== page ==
Hand Painted Copper Shakyamuni Buddha Statue 22"
Close Hand Painted Copper Shakyamuni Buddha Statue 22"
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Hand Painted Copper Shakyamuni Buddha Statue 22" Item #9n12

Materials: 24k Gold Plated, Hand Painted Copper

Origin: Made in Nepal

Tibetan Name: Shakya Tubba

Height: 22 inches, 55.88 cm

Width: 18 inches, 45.72 cm

Depth: 14 inches, 35.56 cm

Weight: 30 pounds

Price: $5980

Sale Price: $5382



Description

This piece is unquestionably a contemporary masterpiece!! It was made by Mohan, a revered Newari artist in Nepal and it is absolutely stunning!
Brenda, Dharma Sculpture

This is lovely rendition of Shakyamuni Buddha! Lord Buddha has a serene expression and a hypnotizing gaze in his eyes.

The Buddha Shakyamuni, at the moment of enlightenment, invoked the earth as witness, as indicated by the fingers of his right hand, which spread downward in bhumisparsha mudra, "the earth touching gesture". As the Buddhist sutras narrate, the sun and moon stood still, and all the creatures of the world came to offer respect to the Supreme One who had broken through the boundaries of egocentric existence. All Buddhist art celebrates this moment and leads the viewer toward the Buddha's experience of selfless and unsurpassed enlightenment.

Buddhist art pictures the Buddha in numerous manifestations, but always as a model of human potential, never as a historically identifiable person. All forms of the Buddha, however, are commonly shown seated on a lotus throne (as seen here), a symbol of the mind's transcendent nature.

"Be a light unto yourself," Buddha Shakyamuni declared at the end of his life. Become a Buddha, an awakened being, he urged, but never a blind follower of tradition.

This Buddha statue has the distinguishing marks that designate his celestial status, such as the cranial bump (ushnisha) and the conspicuous mark in the middle of his forehead (urna). He wears a distinctive robe elaborately decorated with elegant flowing floral motifs. In the back of the base is the wheel and deer emblem. The Buddhist emblem of a golden eight-spoked wheel flanked by two deer represents the Buddha's first discourse, which he gave in the Deer Park at Sarnath, near Varanasi. This discourse is known as the 'first turning of the wheel of dharma', when the Buddha taught the doctrines of the Four Noble Truths and the Eightfold Noble Path to five Indian mendicants.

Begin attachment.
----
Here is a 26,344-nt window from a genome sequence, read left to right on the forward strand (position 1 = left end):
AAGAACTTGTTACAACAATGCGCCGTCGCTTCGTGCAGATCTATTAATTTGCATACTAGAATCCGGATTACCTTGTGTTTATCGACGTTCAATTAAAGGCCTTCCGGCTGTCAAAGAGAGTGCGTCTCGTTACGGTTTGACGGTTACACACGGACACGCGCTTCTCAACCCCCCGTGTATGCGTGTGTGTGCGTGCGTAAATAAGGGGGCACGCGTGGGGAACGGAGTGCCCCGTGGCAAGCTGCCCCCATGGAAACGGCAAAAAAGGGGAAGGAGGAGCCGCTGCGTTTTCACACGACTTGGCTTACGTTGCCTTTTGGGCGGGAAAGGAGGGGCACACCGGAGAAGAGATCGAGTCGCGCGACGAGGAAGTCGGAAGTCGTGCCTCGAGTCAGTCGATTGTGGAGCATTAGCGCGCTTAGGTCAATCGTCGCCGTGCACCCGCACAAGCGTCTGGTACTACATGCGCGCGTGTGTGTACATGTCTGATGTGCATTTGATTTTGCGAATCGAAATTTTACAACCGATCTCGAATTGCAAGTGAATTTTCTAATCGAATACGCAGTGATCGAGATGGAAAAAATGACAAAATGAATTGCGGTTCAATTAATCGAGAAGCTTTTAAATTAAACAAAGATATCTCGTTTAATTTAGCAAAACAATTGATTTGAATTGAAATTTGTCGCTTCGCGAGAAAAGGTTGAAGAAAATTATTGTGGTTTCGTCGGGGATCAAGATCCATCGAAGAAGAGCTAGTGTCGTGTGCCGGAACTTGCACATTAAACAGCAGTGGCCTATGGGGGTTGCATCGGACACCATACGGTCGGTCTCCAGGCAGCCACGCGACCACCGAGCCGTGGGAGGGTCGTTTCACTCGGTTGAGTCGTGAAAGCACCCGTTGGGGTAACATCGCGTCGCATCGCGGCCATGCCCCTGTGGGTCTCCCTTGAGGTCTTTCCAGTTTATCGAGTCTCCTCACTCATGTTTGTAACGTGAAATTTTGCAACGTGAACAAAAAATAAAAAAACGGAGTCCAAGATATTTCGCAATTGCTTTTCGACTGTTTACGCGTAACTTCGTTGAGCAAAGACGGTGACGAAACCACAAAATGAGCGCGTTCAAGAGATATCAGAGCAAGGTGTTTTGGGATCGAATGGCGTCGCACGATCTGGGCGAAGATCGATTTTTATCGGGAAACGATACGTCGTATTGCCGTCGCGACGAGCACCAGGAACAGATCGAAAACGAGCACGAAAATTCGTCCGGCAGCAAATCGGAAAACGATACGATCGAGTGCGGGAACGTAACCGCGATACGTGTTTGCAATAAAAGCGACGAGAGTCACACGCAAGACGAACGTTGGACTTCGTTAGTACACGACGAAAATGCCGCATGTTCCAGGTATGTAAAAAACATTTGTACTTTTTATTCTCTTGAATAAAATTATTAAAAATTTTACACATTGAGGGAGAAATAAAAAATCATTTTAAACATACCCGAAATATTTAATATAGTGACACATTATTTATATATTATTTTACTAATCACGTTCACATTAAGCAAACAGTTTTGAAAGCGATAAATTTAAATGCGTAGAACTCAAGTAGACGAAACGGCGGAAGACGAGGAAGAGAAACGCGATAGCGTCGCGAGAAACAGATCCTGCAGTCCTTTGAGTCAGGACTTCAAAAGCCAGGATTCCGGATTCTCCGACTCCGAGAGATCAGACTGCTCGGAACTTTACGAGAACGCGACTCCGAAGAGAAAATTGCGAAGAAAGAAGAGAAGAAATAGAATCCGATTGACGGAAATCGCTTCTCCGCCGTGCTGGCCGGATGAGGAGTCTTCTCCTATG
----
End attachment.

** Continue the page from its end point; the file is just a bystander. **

As a symbol of the Buddha's teachings a gilded three-dimensional wheel and deer emblem is traditionally placed at the front of monastery and temple roofs, from here it shines as a crowning symbol of the Buddhadharma. This emblem similarly appears over the four gateways of the divine mandala palace.

There are 2 separate pieces to this statue: the Buddha and its double lotus base. This copper statue is fully gold plated with 24k gold and then hand painted. The face of the Buddha is painted with a 24k gold mixture. The gold  is crushed into a powder and then made into a paste. The gold paste is mixed with an organic paint mixture then used to paint the most important part of any Buddha statue; the face.

This piece is unquestionably a contemporary masterpiece!!

About
Shakyamuni Buddha
Tibetan Name: Shakya Tubba

The Buddha Shakyamuni, at the moment of enlightenment, invoked the earth as witness, as indicated by the fingers of his right hand, which spread downward in bhumisparsha mudra, "the earth touching gesture". As the Buddhist sutras narrate, the sun and moon stood still, and all the creatures of the world came to offer respect to the Supreme One who had broken through the boundaries of egocentric existence. All Buddhist art celebrates this moment and leads the viewer toward the Buddha's experience of selfless and unsurpassed enlightenment.

Buddhist art pictures the Buddha in numerous manifestations, but always as a model of human potential, never as a historically identifiable person. All forms of the Buddha, however, are commonly shown seated on a lotus throne, a symbol of the mind's transcendent nature.

"Be a light unto yourself," Buddha Shakyamuni declared at the end of his life. Become a Buddha, an awakened being, he urged, but never a blind follower of tradition.

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